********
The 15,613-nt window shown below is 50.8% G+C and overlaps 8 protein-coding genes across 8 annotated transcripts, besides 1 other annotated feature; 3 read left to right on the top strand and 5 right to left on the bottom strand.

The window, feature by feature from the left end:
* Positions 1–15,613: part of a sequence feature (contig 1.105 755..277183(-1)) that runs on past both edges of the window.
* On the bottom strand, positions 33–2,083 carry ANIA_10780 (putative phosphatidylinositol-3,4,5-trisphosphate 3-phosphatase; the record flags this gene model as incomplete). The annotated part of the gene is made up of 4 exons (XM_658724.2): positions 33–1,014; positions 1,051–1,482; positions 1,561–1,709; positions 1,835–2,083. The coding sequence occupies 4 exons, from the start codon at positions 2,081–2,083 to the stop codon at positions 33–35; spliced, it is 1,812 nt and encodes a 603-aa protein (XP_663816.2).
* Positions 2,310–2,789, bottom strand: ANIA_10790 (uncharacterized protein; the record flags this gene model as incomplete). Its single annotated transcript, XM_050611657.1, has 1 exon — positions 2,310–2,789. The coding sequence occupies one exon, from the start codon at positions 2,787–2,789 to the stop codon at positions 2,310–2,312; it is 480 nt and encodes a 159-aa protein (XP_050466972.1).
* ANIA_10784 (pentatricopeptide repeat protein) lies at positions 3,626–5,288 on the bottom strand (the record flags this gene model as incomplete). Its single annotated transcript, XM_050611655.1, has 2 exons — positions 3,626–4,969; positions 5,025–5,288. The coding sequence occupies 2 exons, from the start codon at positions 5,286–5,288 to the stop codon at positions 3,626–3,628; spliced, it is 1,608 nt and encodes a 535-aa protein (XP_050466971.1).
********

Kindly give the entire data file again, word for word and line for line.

The 15,613-nt window shown below is 50.8% G+C and overlaps 8 protein-coding genes across 8 annotated transcripts, besides 1 other annotated feature; 3 read left to right on the top strand and 5 right to left on the bottom strand.

The window, feature by feature from the left end:
* Positions 1–15,613: part of a sequence feature (contig 1.105 755..277183(-1)) that runs on past both edges of the window.
* On the bottom strand, positions 33–2,083 carry ANIA_10780 (putative phosphatidylinositol-3,4,5-trisphosphate 3-phosphatase; the record flags this gene model as incomplete). The annotated part of the gene is made up of 4 exons (XM_658724.2): positions 33–1,014; positions 1,051–1,482; positions 1,561–1,709; positions 1,835–2,083. The coding sequence occupies 4 exons, from the start codon at positions 2,081–2,083 to the stop codon at positions 33–35; spliced, it is 1,812 nt and encodes a 603-aa protein (XP_663816.2).
* Positions 2,310–2,789, bottom strand: ANIA_10790 (uncharacterized protein; the record flags this gene model as incomplete). Its single annotated transcript, XM_050611657.1, has 1 exon — positions 2,310–2,789. The coding sequence occupies one exon, from the start codon at positions 2,787–2,789 to the stop codon at positions 2,310–2,312; it is 480 nt and encodes a 159-aa protein (XP_050466972.1).
* ANIA_10784 (pentatricopeptide repeat protein) lies at positions 3,626–5,288 on the bottom strand (the record flags this gene model as incomplete). Its single annotated transcript, XM_050611655.1, has 2 exons — positions 3,626–4,969; positions 5,025–5,288. The coding sequence occupies 2 exons, from the start codon at positions 5,286–5,288 to the stop codon at positions 3,626–3,628; spliced, it is 1,608 nt and encodes a 535-aa protein (XP_050466971.1).